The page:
Saturday, October 20, 2012

Homemade Chai Concentrate

Fall is officially here, and we're making the most of it: hiking, apple picking, pumpkin carving (and seed roasting), soup cooking, and chai drinking!

All three of my children took to chai last winter and we went through many cartons of decaf Tazo chai concentrate.  I felt uneasy each time I poured it into our mugs, fearing the BPA the box lining contained.  The only peace of mind I had was knowing it was the only source they encountered the harmful chemical, outside of holding the receipt from Costco once in a while for the door checker to draw a smiley face on it (if the marker happens to be one of their favorite colors).  But still, if I can eliminate the harmful substance entirely from our home, why not do it?  Besides, we take great joy from being close to the food and beverages we consume...I'm happy to report chai is now on regular drink preparation rotation!

The ingredients in chai can be on the pricey side if you don't live near a large city with ethnic food markets where spices are cheaper.  If you live in a small town, I suggest purchasing them in bulk (the concentrate is so good, you won't have any trouble using the ingredients up).  I'm fortunate to live in Wisconsin where Penzeys is headquartered, so spices are quite accessible in their many neighborhood stores...and very reasonably priced.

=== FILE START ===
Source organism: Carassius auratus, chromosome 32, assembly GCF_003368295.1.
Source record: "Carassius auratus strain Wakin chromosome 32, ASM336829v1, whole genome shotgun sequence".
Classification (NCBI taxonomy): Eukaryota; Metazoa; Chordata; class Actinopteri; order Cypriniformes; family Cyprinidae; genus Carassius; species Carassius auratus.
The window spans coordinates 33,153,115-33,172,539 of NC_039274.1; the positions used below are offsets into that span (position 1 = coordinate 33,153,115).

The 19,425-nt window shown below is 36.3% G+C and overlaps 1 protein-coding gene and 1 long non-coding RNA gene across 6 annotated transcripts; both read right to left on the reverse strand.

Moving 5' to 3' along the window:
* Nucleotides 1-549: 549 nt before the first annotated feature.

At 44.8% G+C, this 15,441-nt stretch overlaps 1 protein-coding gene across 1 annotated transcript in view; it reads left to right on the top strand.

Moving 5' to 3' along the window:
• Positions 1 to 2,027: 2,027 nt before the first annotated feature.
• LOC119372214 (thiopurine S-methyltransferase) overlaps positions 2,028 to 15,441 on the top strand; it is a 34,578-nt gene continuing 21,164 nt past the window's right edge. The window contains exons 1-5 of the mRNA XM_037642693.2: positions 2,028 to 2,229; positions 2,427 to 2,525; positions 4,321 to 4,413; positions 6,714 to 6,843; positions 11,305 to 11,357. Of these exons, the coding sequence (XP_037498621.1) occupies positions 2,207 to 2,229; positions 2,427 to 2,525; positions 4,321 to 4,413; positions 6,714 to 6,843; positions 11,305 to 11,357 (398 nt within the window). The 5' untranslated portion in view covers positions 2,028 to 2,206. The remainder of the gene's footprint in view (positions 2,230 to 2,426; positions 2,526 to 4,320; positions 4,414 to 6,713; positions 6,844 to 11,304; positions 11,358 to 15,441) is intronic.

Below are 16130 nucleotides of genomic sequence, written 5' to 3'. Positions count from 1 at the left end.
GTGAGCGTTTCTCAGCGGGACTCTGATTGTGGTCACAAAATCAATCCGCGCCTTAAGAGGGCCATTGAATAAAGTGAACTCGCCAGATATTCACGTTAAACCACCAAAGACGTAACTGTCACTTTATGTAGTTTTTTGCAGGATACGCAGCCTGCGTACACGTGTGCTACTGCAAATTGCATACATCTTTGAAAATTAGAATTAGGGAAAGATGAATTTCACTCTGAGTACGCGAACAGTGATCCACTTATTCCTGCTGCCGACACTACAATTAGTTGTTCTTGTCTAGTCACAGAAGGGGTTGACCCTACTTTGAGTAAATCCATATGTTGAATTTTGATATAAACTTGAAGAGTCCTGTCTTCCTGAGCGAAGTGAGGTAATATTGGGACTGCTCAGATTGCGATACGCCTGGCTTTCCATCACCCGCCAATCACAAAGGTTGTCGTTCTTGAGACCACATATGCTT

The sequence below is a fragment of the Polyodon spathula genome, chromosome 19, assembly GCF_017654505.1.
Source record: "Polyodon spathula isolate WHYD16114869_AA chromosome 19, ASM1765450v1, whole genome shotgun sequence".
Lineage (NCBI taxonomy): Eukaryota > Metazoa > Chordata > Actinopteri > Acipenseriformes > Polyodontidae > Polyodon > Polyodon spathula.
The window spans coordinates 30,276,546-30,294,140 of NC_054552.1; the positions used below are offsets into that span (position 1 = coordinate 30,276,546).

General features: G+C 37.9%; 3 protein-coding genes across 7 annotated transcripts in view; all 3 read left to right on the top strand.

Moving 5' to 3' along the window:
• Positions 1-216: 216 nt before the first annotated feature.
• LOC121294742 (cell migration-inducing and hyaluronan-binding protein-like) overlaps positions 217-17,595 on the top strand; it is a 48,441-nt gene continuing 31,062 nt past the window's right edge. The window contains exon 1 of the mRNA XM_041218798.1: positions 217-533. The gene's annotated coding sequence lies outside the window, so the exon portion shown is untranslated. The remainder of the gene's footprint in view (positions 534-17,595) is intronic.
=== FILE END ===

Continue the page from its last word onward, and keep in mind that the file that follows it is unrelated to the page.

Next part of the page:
The recipe below makes about 3 cups of concentrate.  If you have a family of chai-lovers, I'd suggest doubling it right off the bat (and purchasing decaf tea if you enjoy your chai in the evenings like we do). Once the concentrate is prepared, it will keep in the refrigerator for a week or so.

  • 3½ cups water
  • ½ cup honey
  • ¼ cup brown sugar
  • 1 teaspoon vanilla extract
  • 2 star anise
  • ¼ teaspoon anise seeds
  • 8 green cardamom pods, lightly crushed
  • 8 whole cloves
  • 2 cinnamon sticks
  • 1 2-inch piece fresh ginger, sliced (there's no need to peel it)
  • 1 teaspoon peppercorns (lightly crushed for a spicier chai)
  • 4 bags Darjeeling or black tea
  • Combine all the ingredients except the honey and tea in a medium saucepan. Bring to a boil and allow to strongly simmer for 10 minutes. Turn off the heat, cover the pan and allow to steep for 20 minutes. Add the teabags, cover the pan again, and steep for 20 minutes more.
  • Squeeze the bags, stir in the honey, and strain the concentrate into a container to store in the refrigerator for up to a week or so.
  • To make a latte: Stir together 1 cup milk to ½ cup concentrate (more or less to taste...I make mine half and half) and heat in a saucepan or in the microwave.

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